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New CPLs in county double in one year (From June 4, 2017 Lapeer County Press)

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Original Article HERE

 Photo by Andrew Dietderich

Photo by Andrew Dietderich

LAPEER — The number of Lapeer County residents getting licensed to carry a conceal pistol continues rising dramatically, even as a package of bills has begun winding its way through state legislature that would altogether eliminate the need for such permits.

The number of new concealed pistol licenses (CPL) issued doubled from 2014-15 to 2015-16, increasing from 644 to 1,232 over the one-year span, according to county records.

Through the end of May, another 464 new CPL permits have been issued in the county.

That means a total of Proposed legislation would eliminate permits to obtain a concealed pistol license.

CPLs, according to Michigan State Police records.

Experts say they expect numbers to skyrocket if a new package of bills that eliminates the CPL requirements becomes law.

 Experts expect numbers of CPLs to skyrocket if a new package of bills that eliminates the need for permits and training becomes law. “I think it will definitely increase the number of people interested in carrying,” said R.C. Hellebuyck, owner of Hellebuyck’s Trading Post in Lapeer Township. Photo by Andrew Dietderich

Experts expect numbers of CPLs to skyrocket if a new package of bills that eliminates the need for permits and training becomes law. “I think it will definitely increase the number of people interested in carrying,” said R.C. Hellebuyck, owner of Hellebuyck’s Trading Post in Lapeer Township. Photo by Andrew Dietderich“I think it will definitely increase the number of people interested in carrying,” said R.C. Hellebuyck, owner, Hellebuyck’s Trading Post in Lapeer Township. The business is part gun shop/part antique store.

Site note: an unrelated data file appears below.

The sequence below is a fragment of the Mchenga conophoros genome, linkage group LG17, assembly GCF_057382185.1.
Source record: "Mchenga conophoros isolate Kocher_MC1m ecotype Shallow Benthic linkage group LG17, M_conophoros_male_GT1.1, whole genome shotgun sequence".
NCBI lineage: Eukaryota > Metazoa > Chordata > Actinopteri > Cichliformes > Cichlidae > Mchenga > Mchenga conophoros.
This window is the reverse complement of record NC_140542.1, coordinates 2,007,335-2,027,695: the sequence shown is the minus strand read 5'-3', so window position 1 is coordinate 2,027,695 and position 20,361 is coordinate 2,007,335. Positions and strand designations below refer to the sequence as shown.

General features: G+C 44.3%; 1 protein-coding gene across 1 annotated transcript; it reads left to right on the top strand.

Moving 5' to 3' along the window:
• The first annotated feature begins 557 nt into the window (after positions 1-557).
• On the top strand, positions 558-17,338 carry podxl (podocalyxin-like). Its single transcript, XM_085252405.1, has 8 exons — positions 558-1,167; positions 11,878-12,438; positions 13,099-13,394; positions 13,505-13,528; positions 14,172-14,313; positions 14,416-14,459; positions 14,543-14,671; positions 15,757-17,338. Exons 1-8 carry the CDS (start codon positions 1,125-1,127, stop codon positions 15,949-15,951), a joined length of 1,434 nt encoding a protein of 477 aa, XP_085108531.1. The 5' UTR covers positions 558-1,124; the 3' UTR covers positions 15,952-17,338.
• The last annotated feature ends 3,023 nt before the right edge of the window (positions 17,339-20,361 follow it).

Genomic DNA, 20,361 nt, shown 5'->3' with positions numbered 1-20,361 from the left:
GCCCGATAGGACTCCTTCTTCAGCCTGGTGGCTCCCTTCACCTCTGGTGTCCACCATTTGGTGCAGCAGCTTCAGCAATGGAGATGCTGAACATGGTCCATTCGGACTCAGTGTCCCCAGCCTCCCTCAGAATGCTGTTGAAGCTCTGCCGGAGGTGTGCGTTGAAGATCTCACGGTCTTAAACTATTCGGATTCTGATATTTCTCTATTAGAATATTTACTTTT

“We oppose this legislation because it just will mean more guns, in more places, by more people that potentially have not been trained,” Dr. Linda Brundage, executive director, Michigan Coalition to Prevent Gun Violence, told The County Press.

As an open carry state, licensed gun owners in Michigan can carry a firearm in public so long as it is not concealed nor in a place prohibited by state law, such as a court, church, or hospital.

Those who wish to legally carry concealed guns must have a CPL.

Per current law, a state-issued CPL requires eight hours of gun safety training on top of the associated costs.

After passing the CPL class, a candidate must then apply at the county clerk’s office. They must have photo identification and be at least 21 years old and be a citizen of the United States or a lawfully-admitted alien, and be a legal resident of Michigan for at least six months immediately prior to applying, though there are emergency situations in which that requirement can be waived.

A fee of $100 is due at the time of application, and another fee of $15 for fingerprinting is due. That is also done at the county complex. After the application and fingerprinting process is complete, applicants receive either a permit or a denial by mail within 45 days.

But all that could go out the door with the new bills approved by a house committee last week that essentially would put an end to the CPL in Michigan, should they be signed into law.

The bills, House Bills 4416 to 4419, still have a long way to go through the entire House of Representatives and Senate. According to a legislative analysis of the bills by the non-partisan House Fiscal Agency, they would:

Allow anyone to carry a concealed pistol without having to obtain a permit or participate in training (does not apply to people prohibited by state or federal law from possessing a firearm based on criminal record).